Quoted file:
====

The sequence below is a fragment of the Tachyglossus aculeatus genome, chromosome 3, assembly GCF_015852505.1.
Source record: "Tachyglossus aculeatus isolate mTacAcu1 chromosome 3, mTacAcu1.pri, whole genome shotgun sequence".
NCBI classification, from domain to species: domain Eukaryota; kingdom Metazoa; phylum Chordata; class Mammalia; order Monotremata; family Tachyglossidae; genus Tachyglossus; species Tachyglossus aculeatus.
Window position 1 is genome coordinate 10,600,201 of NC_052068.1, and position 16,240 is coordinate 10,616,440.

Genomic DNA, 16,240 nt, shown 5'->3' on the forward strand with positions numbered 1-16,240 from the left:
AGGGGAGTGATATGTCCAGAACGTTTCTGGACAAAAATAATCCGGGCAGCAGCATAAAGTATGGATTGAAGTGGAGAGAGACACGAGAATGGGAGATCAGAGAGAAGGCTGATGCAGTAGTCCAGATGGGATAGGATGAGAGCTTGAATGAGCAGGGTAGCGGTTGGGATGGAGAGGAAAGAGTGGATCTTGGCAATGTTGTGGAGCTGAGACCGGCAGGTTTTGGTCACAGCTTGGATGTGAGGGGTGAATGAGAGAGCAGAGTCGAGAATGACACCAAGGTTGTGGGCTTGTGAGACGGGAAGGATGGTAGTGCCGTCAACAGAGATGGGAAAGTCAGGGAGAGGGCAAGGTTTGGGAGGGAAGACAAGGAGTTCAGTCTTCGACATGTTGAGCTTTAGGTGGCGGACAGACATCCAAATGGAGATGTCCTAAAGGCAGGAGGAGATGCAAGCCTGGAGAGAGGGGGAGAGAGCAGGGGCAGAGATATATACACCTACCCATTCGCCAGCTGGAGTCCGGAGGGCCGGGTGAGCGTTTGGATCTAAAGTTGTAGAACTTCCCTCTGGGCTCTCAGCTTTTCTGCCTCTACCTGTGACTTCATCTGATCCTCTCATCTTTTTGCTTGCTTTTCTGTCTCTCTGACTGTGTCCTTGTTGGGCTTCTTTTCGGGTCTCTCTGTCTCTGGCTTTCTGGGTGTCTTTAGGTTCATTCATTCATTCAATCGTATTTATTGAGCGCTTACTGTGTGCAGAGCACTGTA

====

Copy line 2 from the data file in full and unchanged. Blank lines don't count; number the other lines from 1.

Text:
Source record: "Tachyglossus aculeatus isolate mTacAcu1 chromosome 3, mTacAcu1.pri, whole genome shotgun sequence".